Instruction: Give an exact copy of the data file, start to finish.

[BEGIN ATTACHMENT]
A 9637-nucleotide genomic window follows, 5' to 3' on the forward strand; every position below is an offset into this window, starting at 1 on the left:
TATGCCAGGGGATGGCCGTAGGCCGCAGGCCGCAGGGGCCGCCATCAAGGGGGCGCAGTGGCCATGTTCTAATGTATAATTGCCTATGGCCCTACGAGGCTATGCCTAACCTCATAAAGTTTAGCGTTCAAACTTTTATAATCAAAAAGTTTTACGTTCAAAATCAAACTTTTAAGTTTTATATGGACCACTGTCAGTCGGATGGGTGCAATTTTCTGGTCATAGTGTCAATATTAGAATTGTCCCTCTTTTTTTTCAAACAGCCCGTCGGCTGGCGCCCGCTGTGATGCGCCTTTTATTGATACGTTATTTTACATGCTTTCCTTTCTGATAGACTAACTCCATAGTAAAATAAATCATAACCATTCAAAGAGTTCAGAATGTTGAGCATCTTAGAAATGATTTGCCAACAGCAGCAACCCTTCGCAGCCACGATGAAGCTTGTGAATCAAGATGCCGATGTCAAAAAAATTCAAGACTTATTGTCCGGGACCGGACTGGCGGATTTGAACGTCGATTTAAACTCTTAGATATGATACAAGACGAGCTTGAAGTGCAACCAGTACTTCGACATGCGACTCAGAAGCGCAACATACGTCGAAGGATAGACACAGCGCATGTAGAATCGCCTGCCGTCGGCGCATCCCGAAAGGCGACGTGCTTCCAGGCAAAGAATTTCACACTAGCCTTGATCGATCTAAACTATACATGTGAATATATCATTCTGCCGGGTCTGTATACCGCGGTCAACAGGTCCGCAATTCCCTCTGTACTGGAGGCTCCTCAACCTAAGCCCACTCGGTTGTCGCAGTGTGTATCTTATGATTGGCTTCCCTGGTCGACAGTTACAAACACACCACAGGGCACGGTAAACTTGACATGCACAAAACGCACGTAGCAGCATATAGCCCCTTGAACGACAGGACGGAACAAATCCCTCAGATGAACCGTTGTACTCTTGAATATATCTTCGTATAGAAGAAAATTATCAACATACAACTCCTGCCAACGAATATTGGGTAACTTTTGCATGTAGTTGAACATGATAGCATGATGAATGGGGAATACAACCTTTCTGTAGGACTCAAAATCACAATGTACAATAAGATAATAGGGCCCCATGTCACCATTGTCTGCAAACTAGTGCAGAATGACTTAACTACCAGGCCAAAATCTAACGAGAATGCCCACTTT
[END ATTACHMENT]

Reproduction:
A 9637-nucleotide genomic window follows, 5' to 3' on the forward strand; every position below is an offset into this window, starting at 1 on the left:
TATGCCAGGGGATGGCCGTAGGCCGCAGGCCGCAGGGGCCGCCATCAAGGGGGCGCAGTGGCCATGTTCTAATGTATAATTGCCTATGGCCCTACGAGGCTATGCCTAACCTCATAAAGTTTAGCGTTCAAACTTTTATAATCAAAAAGTTTTACGTTCAAAATCAAACTTTTAAGTTTTATATGGACCACTGTCAGTCGGATGGGTGCAATTTTCTGGTCATAGTGTCAATATTAGAATTGTCCCTCTTTTTTTTCAAACAGCCCGTCGGCTGGCGCCCGCTGTGATGCGCCTTTTATTGATACGTTATTTTACATGCTTTCCTTTCTGATAGACTAACTCCATAGTAAAATAAATCATAACCATTCAAAGAGTTCAGAATGTTGAGCATCTTAGAAATGATTTGCCAACAGCAGCAACCCTTCGCAGCCACGATGAAGCTTGTGAATCAAGATGCCGATGTCAAAAAAATTCAAGACTTATTGTCCGGGACCGGACTGGCGGATTTGAACGTCGATTTAAACTCTTAGATATGATACAAGACGAGCTTGAAGTGCAACCAGTACTTCGACATGCGACTCAGAAGCGCAACATACGTCGAAGGATAGACACAGCGCATGTAGAATCGCCTGCCGTCGGCGCATCCCGAAAGGCGACGTGCTTCCAGGCAAAGAATTTCACACTAGCCTTGATCGATCTAAACTATACATGTGAATATATCATTCTGCCGGGTCTGTATACCGCGGTCAACAGGTCCGCAATTCCCTCTGTACTGGAGGCTCCTCAACCTAAGCCCACTCGGTTGTCGCAGTGTGTATCTTATGATTGGCTTCCCTGGTCGACAGTTACAAACACACCACAGGGCACGGTAAACTTGACATGCACAAAACGCACGTAGCAGCATATAGCCCCTTGAACGACAGGACGGAACAAATCCCTCAGATGAACCGTTGTACTCTTGAATATATCTTCGTATAGAAGAAAATTATCAACATACAACTCCTGCCAACGAATATTGGGTAACTTTTGCATGTAGTTGAACATGATAGCATGATGAATGGGGAATACAACCTTTCTGTAGGACTCAAAATCACAATGTACAATAAGATAATAGGGCCCCATGTCACCATTGTCTGCAAACTAGTGCAGAATGACTTAACTACCAGGCCAAAATCTAACGAGAATGCCCACTTT